On Thursday, the Pittsburgh Post-Gazette suggested that a decision as to whether Steelers quarterback Ben Roethlisberger will face sexual assault charges could be months away.
As it turns out, a decision has been made in less than a week.
Per multiple reports, Ocmulgee (Ga.) Judicial Circuit District Attorney Fred Bright will unveil his intended course of action three days from today.
“The investigation, interviews and report in the Roethlisberger matter
have completed and reviewed,” Bright said, per the Milledgeville Union-Recorder. “We will be announcing the
decision in this case at a news conference to be held on Monday, April
12, 2010 at 2 p.m. in the Baldwin County Courthouse.”
Typically, state-court prosecutors don’t hold press conferences to explain that charges won’t be filed. Prosecutors are typically elected, and the victim typically is a voter. It would make no sense, in our view, for Bright to essentially declare to the world via press conference that he doesn’t believe the alleged victim’s account, which thereby will alienate the alleged victim and her family — and create a cluster of folks motivated to recruit and support an opponent the next time Bright runs for re-election. If, on the other hand, Bright will announce an intention to pursue an indictment, he won’t have to worry about ticking off any members of the electorate, since Roethsliberger doesn’t live there.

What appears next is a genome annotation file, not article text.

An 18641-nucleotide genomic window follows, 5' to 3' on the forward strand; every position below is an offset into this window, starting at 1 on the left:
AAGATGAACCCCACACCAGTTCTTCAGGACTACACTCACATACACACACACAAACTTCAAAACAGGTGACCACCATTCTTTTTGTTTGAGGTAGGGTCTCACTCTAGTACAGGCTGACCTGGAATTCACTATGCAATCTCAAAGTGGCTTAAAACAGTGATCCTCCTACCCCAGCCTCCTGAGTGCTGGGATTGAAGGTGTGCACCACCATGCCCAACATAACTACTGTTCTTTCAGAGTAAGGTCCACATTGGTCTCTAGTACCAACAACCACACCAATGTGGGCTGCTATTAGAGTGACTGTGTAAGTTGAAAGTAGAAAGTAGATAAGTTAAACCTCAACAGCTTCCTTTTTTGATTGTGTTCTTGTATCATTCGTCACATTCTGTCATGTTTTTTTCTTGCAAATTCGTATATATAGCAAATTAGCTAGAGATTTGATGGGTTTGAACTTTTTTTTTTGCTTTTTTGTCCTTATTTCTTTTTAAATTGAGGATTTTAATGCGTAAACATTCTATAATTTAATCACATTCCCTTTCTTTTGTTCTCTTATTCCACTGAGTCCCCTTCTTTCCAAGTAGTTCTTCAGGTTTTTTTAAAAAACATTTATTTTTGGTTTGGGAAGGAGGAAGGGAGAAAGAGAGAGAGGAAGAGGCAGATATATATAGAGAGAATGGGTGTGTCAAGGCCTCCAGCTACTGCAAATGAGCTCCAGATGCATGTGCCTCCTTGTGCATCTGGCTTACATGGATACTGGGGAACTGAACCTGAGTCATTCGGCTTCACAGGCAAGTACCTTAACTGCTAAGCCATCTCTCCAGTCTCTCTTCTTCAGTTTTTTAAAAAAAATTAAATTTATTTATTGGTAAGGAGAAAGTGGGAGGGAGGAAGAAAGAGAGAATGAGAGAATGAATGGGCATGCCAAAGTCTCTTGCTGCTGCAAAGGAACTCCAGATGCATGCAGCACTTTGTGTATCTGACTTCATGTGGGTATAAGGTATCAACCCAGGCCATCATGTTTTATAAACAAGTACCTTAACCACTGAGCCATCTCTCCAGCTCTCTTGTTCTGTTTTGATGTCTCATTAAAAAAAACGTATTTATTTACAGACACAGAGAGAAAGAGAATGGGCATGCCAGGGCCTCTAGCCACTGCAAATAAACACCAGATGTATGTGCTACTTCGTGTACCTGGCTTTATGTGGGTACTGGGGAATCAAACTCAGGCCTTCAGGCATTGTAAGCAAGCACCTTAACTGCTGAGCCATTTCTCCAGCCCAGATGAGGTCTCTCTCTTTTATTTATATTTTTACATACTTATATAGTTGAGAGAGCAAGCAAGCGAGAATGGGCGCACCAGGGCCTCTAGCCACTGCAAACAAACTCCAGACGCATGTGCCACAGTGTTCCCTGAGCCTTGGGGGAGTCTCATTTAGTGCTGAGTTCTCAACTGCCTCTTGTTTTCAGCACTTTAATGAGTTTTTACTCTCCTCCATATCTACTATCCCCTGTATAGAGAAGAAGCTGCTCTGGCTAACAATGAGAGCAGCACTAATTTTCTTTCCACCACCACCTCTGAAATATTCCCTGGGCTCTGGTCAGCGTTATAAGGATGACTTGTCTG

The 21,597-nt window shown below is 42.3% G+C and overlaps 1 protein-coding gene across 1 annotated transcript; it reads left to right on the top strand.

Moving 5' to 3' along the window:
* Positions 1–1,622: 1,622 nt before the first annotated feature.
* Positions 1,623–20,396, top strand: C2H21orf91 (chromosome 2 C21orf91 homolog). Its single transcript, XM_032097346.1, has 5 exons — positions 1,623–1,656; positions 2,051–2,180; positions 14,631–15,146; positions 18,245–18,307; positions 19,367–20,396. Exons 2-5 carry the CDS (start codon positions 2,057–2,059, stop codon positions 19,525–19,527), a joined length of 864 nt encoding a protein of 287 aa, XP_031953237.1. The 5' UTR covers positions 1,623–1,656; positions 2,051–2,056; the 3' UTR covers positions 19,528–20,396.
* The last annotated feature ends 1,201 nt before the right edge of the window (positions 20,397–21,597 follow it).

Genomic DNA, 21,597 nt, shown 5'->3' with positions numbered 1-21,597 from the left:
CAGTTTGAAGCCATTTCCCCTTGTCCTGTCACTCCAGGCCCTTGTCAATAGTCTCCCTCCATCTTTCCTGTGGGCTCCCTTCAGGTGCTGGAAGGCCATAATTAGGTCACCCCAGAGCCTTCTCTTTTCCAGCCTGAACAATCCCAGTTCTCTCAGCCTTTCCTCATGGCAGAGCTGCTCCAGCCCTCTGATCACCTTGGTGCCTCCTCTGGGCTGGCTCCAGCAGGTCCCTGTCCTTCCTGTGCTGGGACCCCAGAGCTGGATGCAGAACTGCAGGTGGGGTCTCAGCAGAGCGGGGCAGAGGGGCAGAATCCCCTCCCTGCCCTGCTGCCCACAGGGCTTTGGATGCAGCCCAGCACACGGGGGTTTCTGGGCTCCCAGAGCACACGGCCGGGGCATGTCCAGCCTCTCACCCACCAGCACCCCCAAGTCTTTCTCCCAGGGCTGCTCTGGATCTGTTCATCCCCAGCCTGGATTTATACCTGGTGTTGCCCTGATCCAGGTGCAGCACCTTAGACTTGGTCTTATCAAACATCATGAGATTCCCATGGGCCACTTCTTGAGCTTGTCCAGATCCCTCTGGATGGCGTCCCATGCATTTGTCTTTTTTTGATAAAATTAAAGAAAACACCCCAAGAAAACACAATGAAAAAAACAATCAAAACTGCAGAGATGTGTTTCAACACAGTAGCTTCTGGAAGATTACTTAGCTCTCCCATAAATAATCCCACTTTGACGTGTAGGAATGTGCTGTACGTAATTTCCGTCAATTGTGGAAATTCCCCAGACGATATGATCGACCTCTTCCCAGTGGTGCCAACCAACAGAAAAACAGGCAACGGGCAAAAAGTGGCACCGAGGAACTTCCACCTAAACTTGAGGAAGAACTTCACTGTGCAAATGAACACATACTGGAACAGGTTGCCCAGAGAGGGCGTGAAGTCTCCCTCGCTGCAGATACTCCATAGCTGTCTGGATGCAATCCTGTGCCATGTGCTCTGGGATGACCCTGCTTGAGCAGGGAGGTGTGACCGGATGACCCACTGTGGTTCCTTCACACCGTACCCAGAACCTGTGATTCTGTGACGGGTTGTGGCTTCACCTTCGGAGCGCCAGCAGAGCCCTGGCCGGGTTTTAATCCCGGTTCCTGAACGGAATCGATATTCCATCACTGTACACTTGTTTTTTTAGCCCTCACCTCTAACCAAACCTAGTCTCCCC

Bright, a Democrat, faced no opposition in the 2008 general election; he has occupied the position since at least 2005. If the office holds (as it typically does) a four-year term, Bright would be up for re-election again in 2012, assuming that he plans to run and that no term limits apply.
Regardless of whether he’ll be running again in as little as two years, Bright’s position is, at a certain level, inherently political. And it simply wouldn’t be politically prudent to hold a press conference aimed at telling the world that one of the locals is lying.
Also, the fact that Roethlisberger has opted not to submit to a follow up interview leaves Bright with a potentially skewed version of the facts. If he believes the alleged victim’s account, and if Roethlisberger has said nothing that plausibly contradicts her, there’s no reason to do anything other than pursue an indictment.